In an effort to reach my reading goal of 40 books this year, I’m going to start keeping track here of the books I finish each month. Although I keep this information in a database program, it will be easier for me to see if I make each month’s quota.
My Name is Lucy Barton by Elizabeth Strout
Many years later, first-person narrator Lucy Barton recalls the time her mother visited her in the hospital. Lucy spent nine weeks hospitalized after an appendectomy because of a fever the doctor couldn’t figure out and couldn’t eliminate. Up until that time Lucy had had little contact with her mother since leaving home as a young woman.
Her mother stays for five days, during which the two women gossip about the lives of several people in Lucy’s small, rural hometown. These stories provide a round-about way of discussing what life is all about and how people treat each other. Lucy never does confront her mother with the question she most needs an answer to—why her mother allowed some unspecified “thing” (suggestions of physical and/or sexual abuse)—happen. Yet before her mother unceremoniously leaves to return home, Lucy has come to terms with the insatiable desire for a mother’s love and the fragile nature of memory.
The House of Mirth by Edith Wharton
This was the February selection of my in-person classics book club. Published in 1905, it was Wharton’s first novel. It portrays New York high-society life at the turn of the twentieth century.
The novel tells the story of beautiful Lily Bart. At age 29, 11 years after she made her debut into society, Lily is well past the time when she should have found a suitable, meaning rich, husband. Born into society but forced to its margins by her father’s financial ruin, Lily must find a husband to provide the dresses, jewels, houses, prestige, and power she needs to maintain her place in society.
A life outside of the social circuit is something Lily cannot even consider. As her finances dwindle, so do her opportunities and her reputation. This novel deftly portrays the lives of people for whom appearance is everything, and the fate of people, like Lily, who are unable to play the game successfully.
Writing Down Your Soul by Janet Connor
Anyone interested in journal writing will appreciate Janet Connor’s story of how, at the darkest point of her life, she discovered a way to tap into her own inner strength through writing.
Although her practice involves writing in a journal, she insists that it differs from standard journal writing because of these four characteristics: intention, purpose, process, and commitment. Connor mines the scientific literature of mind-body medicine to explain how writing that combines these four elements can put us in touch with our own inner wisdom by shifting our consciousness and realigning the brain’s neural pathways. She then lays out a four-step approach for accessing that wisdom.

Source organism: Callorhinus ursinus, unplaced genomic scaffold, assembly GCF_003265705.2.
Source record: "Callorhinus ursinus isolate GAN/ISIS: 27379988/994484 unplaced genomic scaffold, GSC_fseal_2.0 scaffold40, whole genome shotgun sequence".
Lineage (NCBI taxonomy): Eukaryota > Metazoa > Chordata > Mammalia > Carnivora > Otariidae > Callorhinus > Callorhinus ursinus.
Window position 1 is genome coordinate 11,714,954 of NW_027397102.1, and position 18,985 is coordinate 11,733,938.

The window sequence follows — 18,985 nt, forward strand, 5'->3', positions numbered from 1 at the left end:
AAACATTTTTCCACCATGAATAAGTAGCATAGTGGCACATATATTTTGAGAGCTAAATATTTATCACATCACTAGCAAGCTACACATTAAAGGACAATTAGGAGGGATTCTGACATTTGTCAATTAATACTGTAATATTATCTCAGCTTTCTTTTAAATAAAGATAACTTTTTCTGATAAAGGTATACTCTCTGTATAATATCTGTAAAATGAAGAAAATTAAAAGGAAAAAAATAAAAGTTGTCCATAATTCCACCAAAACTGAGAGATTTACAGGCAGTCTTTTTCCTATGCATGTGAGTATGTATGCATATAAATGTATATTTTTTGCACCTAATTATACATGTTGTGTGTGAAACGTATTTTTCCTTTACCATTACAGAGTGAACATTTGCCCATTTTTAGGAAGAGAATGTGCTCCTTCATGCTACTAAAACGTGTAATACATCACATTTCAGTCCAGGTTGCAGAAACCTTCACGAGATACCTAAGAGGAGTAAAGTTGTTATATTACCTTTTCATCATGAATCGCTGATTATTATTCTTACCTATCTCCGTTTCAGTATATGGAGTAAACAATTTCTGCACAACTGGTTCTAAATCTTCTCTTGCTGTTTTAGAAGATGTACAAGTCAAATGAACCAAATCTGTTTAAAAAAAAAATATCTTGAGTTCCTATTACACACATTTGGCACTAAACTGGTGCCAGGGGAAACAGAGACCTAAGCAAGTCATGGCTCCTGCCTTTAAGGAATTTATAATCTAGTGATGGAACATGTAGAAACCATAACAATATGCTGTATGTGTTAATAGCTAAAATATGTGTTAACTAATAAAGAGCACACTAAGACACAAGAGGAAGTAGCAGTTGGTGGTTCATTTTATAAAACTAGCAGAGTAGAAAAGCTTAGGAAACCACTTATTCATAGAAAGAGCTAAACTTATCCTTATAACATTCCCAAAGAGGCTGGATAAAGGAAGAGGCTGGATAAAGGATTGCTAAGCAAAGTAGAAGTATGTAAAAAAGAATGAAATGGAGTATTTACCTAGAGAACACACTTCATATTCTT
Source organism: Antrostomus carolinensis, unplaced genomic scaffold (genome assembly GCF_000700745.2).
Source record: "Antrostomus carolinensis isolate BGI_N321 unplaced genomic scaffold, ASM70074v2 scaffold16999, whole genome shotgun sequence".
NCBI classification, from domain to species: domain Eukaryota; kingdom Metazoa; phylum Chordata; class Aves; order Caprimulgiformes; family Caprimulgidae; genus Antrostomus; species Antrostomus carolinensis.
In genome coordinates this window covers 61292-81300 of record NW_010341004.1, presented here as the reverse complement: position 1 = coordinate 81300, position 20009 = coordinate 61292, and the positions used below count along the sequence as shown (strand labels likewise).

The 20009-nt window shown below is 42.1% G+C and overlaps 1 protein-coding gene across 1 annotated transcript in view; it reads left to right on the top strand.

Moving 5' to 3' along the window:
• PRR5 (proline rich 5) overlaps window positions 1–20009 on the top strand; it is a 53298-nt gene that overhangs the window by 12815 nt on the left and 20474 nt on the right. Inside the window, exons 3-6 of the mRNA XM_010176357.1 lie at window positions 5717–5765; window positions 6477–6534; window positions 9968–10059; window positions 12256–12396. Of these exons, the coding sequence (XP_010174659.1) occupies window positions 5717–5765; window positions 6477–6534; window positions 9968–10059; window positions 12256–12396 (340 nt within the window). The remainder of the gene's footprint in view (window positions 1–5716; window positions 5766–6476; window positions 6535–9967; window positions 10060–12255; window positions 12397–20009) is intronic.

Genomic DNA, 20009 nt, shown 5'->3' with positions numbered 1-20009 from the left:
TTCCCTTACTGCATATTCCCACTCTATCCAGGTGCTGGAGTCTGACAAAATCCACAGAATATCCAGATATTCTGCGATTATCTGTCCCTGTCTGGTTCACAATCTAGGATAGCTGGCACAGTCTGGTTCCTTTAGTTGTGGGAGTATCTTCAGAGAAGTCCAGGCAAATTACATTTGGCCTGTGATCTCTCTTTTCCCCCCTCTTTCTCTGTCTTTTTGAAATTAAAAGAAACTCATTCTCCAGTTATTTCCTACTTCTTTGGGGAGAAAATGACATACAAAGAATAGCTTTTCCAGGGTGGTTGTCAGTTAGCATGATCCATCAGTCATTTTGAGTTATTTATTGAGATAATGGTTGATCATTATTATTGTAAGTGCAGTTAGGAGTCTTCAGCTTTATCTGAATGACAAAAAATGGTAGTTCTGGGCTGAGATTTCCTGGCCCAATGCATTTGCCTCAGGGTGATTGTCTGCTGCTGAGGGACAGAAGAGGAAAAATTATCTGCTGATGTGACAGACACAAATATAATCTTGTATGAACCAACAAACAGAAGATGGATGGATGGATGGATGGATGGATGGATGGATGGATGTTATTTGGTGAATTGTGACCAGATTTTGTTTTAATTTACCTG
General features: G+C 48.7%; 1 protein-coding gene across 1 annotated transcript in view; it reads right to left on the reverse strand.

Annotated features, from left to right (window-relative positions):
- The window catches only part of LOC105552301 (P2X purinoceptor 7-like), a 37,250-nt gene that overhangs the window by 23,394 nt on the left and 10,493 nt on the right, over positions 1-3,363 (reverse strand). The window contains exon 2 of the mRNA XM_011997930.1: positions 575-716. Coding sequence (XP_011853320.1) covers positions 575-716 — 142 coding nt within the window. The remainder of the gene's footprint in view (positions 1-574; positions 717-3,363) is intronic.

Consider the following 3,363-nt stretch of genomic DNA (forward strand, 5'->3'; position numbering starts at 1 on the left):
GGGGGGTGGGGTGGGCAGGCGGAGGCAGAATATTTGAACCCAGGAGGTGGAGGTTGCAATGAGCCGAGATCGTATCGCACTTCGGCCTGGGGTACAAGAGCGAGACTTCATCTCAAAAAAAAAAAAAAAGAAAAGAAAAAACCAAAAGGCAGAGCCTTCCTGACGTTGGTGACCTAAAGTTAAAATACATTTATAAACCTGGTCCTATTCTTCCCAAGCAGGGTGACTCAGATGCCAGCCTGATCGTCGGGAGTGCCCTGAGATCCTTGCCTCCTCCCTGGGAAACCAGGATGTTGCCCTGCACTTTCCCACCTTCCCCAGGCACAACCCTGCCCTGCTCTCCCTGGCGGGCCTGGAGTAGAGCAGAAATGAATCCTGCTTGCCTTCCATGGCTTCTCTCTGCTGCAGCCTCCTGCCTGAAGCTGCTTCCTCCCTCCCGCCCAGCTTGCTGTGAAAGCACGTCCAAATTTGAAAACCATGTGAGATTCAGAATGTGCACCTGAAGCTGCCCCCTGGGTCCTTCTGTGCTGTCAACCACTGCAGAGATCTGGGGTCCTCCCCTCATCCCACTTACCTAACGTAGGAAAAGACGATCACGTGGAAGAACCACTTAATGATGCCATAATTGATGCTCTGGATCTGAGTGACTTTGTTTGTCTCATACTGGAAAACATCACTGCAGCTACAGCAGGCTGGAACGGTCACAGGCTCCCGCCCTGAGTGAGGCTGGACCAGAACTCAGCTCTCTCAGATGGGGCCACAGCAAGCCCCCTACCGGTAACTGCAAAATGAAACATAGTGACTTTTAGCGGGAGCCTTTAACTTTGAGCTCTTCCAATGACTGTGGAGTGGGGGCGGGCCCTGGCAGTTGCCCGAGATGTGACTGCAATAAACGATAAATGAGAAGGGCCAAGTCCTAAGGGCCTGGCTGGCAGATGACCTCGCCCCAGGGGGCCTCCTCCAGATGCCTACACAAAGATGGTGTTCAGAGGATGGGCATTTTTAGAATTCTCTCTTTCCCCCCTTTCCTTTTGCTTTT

I felt that the book contained much repetition and padding. Nonetheless, it does offer detailed instructions—even though perhaps, in places, too detailed—for anyone interested in giving Connor’s system a try.
A Little Life by Hanya Yanagihara
This big-hearted book contains so much humanity that I’m going to be thinking about it for a while before attempting to write a review. It’s one of the most affecting books I’ve ever read. As much as I love literature, I can’t remember the last time a book actually brought me to tears.
If you’re going to read only one novel this year, make it this one. It’s long at 800+ pages, but spend the time to read it slowly and savor it.
Slow Reading by John Miedema
Miedema put this book together from research for a graduate course in library and information science. He defines slow reading as a voluntary practice done to increase enjoyment and comprehension of a text, a process that some people describe as “getting lost in a book.”
Miedema is discussing the reading of fiction here. Here are a few quotations:
“A fictional work provides a sand box for imagining other identities and choices”(p. 56).
“Children can use fiction as a testing ground for their future selves. Is there any reason to stop this process when we reach adulthood? It is sad and a bit creepy to watch those adults who cease to imagine. It is as if their inner landscape is withering” (p. 57).
”Slow readers have a particular capacity to open up to new ideas, and allow the sense of self to be transformed” (p. 62).
Year-to date total of books read: 7
© 2016 by Mary Daniels Brown